How to make a clawfoot tub safer for seniors

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Q: I have a tiny bathroom with a huge claw foot tub which poses a problem as I am working on the aging in place. The tub is too big to remove and funding a major renovation is unrealistic. How can I make the tub safer for a senior?

A: You are smart to be worried. According to the Centers for Disease Control and Prevention, one in four Americans age 65 and older falls every year. Many of these accidents happen in a bathroom.

In any tub, “the biggest risk seniors face is the transfer: getting in and out,” said Debbie Chesbrough, co-owner of Accessible Solutions (, a company that specializes in remodeling bathrooms, installing wheelchair ramps, and making other modifications to make homes more accessible.

Adding safety features to a clawfoot tub isn’t as easy as adding a grab bar or two to walls as is the case with built-in tubs. With freestanding tubs, the walls are farther away, making the use of wall-mounted safety rails cumbersome. And if you’re using the tub for a shower, there’s probably a curtain in the way. Also, the pools on clawfoot tubs are usually deeper than on built-in units, and the feet add height. Clawfoot tub owners often have to climb nearly 24 inches to get into the tub, compared to 18 inches or less for a built-in tub. And the curvature from the walls to the bottom of a clawfoot tub is more gradual and less angular, making it more difficult to place your feet on a flat surface when standing up or getting in or out.

A rail that attaches to the side of the tub could be a solution. However, most models are designed only for flat-topped tubs, where the inner and outer walls of the tub are roughly parallel to each other. Wall shape is important because the rails stay in place when you tighten two plates that press against the inside and outside of the tub walls. A clawfoot tub has a single wall and a curved rim, so an accessory rail would require a different mounting system.

An online search revealed that the Carex white bathtub rail works with claw foot tubs, but the information available is confusing. A call to the company’s customer service number resulted in assurances that it would fit most clawfoot tubs. However, the Carex website shows that the rail ($50.37) is only installed on double-walled, flat-rimmed tubs, and the illustrations in the installation brochure are similar. The Carex website states that the rail is suitable for fiberglass tubs as the wide panels help distribute the weight evenly. (Concentrated pressure can crack a fiberglass tub.)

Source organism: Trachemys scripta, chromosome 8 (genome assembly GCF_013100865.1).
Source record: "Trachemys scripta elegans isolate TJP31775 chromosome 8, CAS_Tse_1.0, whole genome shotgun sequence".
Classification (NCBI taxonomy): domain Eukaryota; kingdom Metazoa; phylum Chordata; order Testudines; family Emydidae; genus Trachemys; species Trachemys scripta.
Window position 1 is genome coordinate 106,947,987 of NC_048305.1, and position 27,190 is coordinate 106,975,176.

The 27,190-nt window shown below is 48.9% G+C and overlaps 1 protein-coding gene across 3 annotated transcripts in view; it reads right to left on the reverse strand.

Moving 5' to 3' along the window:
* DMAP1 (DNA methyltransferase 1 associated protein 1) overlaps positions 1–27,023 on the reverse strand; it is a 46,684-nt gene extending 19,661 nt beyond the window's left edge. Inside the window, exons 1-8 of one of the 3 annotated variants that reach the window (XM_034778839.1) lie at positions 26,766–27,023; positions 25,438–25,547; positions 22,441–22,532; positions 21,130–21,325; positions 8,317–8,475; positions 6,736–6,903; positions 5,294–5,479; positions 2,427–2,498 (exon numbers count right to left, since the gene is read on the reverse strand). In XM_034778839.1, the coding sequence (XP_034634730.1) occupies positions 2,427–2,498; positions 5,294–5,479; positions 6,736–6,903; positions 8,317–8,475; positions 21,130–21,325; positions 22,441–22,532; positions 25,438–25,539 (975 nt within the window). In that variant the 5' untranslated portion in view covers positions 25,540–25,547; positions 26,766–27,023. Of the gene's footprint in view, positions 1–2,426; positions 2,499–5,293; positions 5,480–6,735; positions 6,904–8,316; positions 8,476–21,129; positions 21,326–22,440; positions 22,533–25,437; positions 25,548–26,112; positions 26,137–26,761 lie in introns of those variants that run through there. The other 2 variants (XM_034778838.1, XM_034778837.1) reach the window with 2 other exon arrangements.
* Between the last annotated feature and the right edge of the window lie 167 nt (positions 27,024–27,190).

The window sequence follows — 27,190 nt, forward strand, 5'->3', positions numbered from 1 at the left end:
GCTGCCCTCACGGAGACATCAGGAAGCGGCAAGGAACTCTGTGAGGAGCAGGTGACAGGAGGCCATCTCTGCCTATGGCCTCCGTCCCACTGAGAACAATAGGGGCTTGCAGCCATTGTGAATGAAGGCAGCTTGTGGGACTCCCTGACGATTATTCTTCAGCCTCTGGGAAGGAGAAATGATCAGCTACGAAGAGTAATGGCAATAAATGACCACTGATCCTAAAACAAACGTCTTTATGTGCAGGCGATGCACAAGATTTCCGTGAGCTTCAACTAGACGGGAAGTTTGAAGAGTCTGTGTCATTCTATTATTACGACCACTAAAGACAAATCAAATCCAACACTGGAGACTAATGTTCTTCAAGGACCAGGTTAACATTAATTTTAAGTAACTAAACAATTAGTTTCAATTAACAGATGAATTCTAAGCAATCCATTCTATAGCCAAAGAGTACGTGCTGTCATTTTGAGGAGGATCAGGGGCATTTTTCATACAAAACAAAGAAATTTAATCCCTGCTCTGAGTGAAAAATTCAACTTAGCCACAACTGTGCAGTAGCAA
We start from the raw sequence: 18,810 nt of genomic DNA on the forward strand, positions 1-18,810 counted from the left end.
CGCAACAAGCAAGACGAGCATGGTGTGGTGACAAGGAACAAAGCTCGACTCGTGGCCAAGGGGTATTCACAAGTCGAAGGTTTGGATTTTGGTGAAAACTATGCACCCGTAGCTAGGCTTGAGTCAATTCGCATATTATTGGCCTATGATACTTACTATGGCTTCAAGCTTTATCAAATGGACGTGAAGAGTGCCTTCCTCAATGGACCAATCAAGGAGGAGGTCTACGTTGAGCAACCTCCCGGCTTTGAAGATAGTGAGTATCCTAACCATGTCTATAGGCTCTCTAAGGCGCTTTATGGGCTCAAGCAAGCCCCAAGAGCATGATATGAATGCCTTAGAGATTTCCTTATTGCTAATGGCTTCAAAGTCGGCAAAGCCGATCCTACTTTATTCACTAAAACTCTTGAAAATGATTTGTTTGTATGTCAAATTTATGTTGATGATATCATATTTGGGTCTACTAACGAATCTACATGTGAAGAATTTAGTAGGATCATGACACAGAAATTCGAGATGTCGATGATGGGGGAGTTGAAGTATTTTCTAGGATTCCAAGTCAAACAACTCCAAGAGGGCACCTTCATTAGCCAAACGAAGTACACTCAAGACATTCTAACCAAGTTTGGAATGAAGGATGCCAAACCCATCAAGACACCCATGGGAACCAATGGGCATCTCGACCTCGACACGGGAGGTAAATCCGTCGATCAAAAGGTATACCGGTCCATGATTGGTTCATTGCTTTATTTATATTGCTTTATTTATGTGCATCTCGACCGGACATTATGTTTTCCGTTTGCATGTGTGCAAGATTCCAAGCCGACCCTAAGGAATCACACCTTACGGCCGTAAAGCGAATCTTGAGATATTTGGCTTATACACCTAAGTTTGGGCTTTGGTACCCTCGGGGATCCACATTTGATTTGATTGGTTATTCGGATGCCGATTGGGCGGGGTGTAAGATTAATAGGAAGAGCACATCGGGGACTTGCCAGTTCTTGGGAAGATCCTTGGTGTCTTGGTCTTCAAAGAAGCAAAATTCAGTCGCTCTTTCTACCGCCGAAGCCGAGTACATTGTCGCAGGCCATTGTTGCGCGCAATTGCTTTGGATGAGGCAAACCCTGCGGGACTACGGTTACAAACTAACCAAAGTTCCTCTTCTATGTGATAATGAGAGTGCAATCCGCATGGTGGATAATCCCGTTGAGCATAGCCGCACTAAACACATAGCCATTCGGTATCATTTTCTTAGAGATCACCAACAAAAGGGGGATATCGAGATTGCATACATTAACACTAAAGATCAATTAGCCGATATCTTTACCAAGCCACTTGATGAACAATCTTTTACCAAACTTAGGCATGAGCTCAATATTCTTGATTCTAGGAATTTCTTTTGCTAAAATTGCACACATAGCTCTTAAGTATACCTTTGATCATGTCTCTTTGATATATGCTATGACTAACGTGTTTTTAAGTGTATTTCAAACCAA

If you can’t find a working bathtub rail, you can install a vertical support post with a curved grab bar just outside the bathtub. A version of Stander ($178.55 at Home Depot) stays in place by applying pressure to the ceiling and floor, and works in rooms with flat ceilings eight to ten feet tall. No need to drill holes in the ceiling or floor; Just use a wrench to adjust the tension.

Companies specializing in the manufacture of accessible products typically also sell bathtub transfer benches. These are similar to shower chairs but are wider and have one set of legs that fit inside the tub and a second set that rests on the floor next to the tub. The legs are adjustable so the legs inside the tub can be shorter than the outside legs so the seat is level.

Adding a seat would make getting in and out easier as you could roll and swivel instead of pedaling up and down. But the seat would take up so much space in the tub that you probably wouldn’t want to think about it unless there wasn’t another safe way for you to bathe. You’d probably have to switch to a handheld shower, as there’s no way to put up a shower curtain to contain the spray from an overhead shower.

At this point, you might want to check if a bathroom makeover could be done within your budget. Removing a large clawfoot tub is not impossible, even if the only access is up a set of narrow, steep stairs. Vintage tubs are made of cast iron, which is brittle, and a coating of porcelain, which shatters like glass. So if a clawfoot tub can’t be done, you can break it down into manageable chunks. Cover the tub with a bedspread or other thick cloth, put on goggles and protective clothing to protect yourself from flying shards, and hit it with a sledgehammer.

“If we were remodeling a bathroom and a clawfoot tub couldn’t be removed, we would break it up and tear it down,” Chesbrough said. “Claw foot tubs aren’t safe for seniors, period, unless you’re really energetic.”

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